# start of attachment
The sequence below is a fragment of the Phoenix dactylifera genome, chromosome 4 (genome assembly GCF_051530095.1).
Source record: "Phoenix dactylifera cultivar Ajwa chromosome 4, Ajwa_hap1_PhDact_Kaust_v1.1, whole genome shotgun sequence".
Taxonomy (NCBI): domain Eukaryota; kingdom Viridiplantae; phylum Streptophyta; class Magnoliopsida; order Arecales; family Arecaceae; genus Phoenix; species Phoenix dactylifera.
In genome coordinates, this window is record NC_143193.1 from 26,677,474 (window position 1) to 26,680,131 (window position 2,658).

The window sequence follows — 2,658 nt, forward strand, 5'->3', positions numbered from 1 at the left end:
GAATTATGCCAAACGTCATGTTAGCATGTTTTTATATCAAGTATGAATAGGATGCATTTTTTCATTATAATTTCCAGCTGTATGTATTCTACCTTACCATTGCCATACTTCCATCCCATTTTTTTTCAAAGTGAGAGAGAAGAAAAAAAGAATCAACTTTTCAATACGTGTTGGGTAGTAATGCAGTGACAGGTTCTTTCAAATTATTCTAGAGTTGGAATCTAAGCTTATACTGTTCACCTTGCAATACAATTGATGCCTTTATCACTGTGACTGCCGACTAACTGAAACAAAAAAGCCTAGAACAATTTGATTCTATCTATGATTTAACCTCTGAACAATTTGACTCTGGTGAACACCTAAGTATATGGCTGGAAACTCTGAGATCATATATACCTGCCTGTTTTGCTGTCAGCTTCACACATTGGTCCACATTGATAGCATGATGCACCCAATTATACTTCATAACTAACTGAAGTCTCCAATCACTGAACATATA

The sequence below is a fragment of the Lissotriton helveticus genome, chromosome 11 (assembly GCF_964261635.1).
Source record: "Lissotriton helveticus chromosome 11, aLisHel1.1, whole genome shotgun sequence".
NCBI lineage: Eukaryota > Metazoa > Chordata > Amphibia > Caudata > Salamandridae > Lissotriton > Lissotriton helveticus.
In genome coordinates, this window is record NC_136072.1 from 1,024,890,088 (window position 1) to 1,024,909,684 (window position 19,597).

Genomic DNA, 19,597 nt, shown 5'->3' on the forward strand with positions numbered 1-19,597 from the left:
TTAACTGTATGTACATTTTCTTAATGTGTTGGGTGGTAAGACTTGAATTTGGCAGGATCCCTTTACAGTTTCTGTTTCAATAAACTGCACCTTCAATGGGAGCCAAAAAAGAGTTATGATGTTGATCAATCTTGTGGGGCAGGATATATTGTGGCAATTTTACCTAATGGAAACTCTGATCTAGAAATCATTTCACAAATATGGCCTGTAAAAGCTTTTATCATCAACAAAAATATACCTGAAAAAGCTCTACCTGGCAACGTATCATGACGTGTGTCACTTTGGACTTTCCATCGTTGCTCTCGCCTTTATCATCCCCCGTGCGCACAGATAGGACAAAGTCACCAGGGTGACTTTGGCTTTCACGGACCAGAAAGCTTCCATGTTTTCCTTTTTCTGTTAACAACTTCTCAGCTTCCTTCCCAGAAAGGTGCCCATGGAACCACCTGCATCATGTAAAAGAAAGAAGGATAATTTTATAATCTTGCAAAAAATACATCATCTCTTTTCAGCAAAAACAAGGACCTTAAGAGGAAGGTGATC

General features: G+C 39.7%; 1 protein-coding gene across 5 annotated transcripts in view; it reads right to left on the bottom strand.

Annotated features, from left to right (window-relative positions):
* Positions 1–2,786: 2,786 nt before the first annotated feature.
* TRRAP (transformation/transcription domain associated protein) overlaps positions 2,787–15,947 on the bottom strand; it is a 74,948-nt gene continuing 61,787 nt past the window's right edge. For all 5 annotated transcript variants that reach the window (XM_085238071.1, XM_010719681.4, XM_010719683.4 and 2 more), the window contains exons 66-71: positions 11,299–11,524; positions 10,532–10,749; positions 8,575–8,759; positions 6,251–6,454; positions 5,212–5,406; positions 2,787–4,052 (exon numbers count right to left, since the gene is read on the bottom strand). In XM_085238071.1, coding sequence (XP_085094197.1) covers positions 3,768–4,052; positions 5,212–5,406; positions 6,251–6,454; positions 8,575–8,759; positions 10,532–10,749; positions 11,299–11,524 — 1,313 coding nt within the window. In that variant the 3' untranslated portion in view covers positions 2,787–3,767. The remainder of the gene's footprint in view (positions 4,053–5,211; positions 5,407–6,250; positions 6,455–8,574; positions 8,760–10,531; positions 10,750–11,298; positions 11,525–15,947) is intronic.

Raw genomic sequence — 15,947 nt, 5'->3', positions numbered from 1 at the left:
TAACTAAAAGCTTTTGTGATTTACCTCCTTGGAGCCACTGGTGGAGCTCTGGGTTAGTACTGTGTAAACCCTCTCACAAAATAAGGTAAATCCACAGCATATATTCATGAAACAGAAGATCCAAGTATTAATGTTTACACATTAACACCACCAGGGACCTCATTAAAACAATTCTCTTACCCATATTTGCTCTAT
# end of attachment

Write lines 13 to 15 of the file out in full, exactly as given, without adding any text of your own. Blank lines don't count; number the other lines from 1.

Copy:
General features: G+C 39.7%; 1 protein-coding gene across 5 annotated transcripts in view; it reads right to left on the bottom strand.

Annotated features, from left to right (window-relative positions):
* Positions 1–2,786: 2,786 nt before the first annotated feature.